Students and teachers at Utah schools have access to an app that allows users to report threats of violence and seek help from crisis counselors.
The software application, designed to promote school safety and student well-being, has flagged 86 credible threats of school violence over two years, Utah Attorney General Sean Reyes said in a phone interview with The Daily Signal.
“‘Credible’ ranges on a scale from imminent to yes, we think there are some means, motive, and ability to accomplish the threat,” Reyes said. “It can range anywhere from a hand-held weapon to a bomb or other types of threat.”
Called SafeUT and initiated in 2016, the app is downloaded to smartphones and other mobile devices. It allows students, teachers, or other users to start a chat with a crisis counselor by phone or electronic text, or to submit a tip about a possible threat.
“The powerful part of this is that on the other end of the line, it’s not a voice answering machine, it’s not a calling tree, it is someone who will text back immediately who’s a trained professional,” Reyes said.
The professionals, trained in behavioral and mental health, are experts from the University of Utah’s University Neuropsychiatric Institute who “work staffing the SafeUT lines 24/7,” he said. “And we work with them on funding, they are part of our state system.”
The Utah Legislature funded the app for use in public and private schools, kindergarten through 12th grade, in collaboration with the University Neuropsychiatric Institute, the Utah State Office of Education, the Utah Office of the Attorney General, and the Utah Anti-Bullying Coalition.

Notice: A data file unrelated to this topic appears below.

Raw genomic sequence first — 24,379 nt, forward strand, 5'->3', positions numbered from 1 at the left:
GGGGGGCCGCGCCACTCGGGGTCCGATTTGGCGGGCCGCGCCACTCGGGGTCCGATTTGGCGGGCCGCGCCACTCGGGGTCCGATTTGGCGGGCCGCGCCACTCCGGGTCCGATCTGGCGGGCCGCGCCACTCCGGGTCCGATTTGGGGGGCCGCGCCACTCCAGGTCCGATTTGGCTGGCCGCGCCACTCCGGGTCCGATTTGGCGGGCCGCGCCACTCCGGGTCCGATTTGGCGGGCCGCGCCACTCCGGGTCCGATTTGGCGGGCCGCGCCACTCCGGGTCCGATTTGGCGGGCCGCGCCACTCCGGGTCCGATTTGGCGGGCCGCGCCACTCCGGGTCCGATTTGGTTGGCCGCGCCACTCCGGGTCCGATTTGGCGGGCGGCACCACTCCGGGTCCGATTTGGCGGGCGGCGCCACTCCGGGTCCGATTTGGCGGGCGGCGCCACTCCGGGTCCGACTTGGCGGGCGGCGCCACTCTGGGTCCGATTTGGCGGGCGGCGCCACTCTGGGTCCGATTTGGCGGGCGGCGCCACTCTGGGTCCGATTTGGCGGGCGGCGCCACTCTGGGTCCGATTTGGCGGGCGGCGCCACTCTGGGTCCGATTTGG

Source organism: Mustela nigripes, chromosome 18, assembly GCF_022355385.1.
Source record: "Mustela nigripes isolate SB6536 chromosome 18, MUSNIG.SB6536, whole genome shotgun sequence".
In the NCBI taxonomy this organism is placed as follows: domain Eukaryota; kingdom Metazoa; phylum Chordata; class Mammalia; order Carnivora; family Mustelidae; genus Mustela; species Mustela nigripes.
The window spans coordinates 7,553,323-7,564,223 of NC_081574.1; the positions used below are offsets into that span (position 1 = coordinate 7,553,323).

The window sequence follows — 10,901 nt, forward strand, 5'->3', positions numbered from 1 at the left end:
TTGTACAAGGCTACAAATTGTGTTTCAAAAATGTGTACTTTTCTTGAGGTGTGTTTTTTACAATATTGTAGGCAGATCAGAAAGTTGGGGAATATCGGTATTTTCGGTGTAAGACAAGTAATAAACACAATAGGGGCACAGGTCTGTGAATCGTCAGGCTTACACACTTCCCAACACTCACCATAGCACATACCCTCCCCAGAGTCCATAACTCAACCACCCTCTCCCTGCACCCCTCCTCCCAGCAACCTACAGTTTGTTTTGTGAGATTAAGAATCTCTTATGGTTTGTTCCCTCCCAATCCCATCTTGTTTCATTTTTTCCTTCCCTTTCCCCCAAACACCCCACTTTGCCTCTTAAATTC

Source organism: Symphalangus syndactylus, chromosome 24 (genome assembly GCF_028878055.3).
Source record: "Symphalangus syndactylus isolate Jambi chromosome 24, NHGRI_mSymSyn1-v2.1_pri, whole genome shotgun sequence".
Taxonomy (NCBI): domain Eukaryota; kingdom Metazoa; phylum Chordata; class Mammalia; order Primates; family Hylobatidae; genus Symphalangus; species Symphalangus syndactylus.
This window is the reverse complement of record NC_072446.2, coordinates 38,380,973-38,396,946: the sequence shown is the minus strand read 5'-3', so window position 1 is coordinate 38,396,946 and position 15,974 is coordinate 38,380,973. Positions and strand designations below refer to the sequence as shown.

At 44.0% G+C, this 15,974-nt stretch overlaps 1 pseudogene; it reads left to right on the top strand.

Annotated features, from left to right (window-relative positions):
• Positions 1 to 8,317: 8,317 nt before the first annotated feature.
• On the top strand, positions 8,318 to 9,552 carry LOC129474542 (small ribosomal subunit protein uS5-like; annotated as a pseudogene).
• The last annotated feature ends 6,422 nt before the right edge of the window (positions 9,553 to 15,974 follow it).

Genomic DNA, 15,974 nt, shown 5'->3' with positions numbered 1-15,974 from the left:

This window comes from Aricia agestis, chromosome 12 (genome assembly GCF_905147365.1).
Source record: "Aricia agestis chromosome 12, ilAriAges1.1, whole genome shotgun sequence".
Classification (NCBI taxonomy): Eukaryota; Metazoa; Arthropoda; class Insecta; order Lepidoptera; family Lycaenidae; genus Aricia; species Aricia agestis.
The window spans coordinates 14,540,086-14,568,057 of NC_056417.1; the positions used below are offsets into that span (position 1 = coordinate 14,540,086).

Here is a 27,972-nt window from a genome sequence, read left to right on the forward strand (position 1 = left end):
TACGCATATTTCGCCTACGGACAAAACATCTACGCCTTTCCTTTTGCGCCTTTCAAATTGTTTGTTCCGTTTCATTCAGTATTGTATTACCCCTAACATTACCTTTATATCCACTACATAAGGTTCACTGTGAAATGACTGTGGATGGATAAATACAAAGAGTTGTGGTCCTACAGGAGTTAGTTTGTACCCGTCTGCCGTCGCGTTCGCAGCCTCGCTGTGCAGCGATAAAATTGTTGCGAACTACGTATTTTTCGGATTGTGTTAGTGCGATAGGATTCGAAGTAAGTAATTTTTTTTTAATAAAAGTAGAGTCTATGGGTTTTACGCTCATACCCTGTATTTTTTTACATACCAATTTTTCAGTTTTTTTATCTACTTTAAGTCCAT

Reyes said he thinks the technology of SafeUT could have helped stop the 19-year-old with a rifle who killed 17 and wounded 17 others Feb. 14 at a high school in Parkland, Florida.
“The tragedy in Florida is just horrible,” the Utah attorney general said, “and I don’t want to sound like we are second-guessing anybody or any agency. But I do think that if young people, including this particular young person, may have had more help and attention from some experts earlier in his life, he might have had a better chance to be more productive and less destructive.”
The confessed shooter, Nikolas Cruz, 19, was a former student at the school, Marjory Stoneman Douglas High School. He could have been deterred by technology such as the SafeUT app, Reyes said.“How does this tie back into school safety?” the Utah attorney general asked. “You have the immediate component of 86 threats that were intercepted, thwarted, because we got real-time information about a physical threat, somebody making a threat to other students or the school at large.”
Threats could include tips such as an overheard conversation, a post on social media, or a personal challenge faced by a student, he said.
According to the University of Utah, the app has reached 75 percent of Utah’s students and receives an average monthly ratio of 819 tips and 1,493 chats.
The University Neuropsychiatric Institute refers threats deemed credible to local police departments, and no statistics on follow-up are available, a spokeswoman for Reyes said.
Aside from the convenience of the software application, which can be downloaded from the app store and used 24/7, the big advantage is the availability of crisis counselors to respond to the messages, Reyes said.
“To me, some of the magic that is happening is that we also created an opportunity for youth to text in if they are in a mental, physical, [or] emotional crisis,” he said.
Reyes said Utah officials settled on an app rather than a crisis hotline to gear their outreach to what students would be more comfortable with.
“We did some research and talked to students and teenagers,” he said, “and figured out very quickly that they never called the hotline numbers because they never called anybody. They just don’t call, they text and use other social media for interaction.”
The app is an optimal tool to address issues students struggle with before those issues escalate to security threats, he said.
Reyes said he hopes more students will use the app for access to resources that could help them avoid “becoming destructive” toward themselves or others.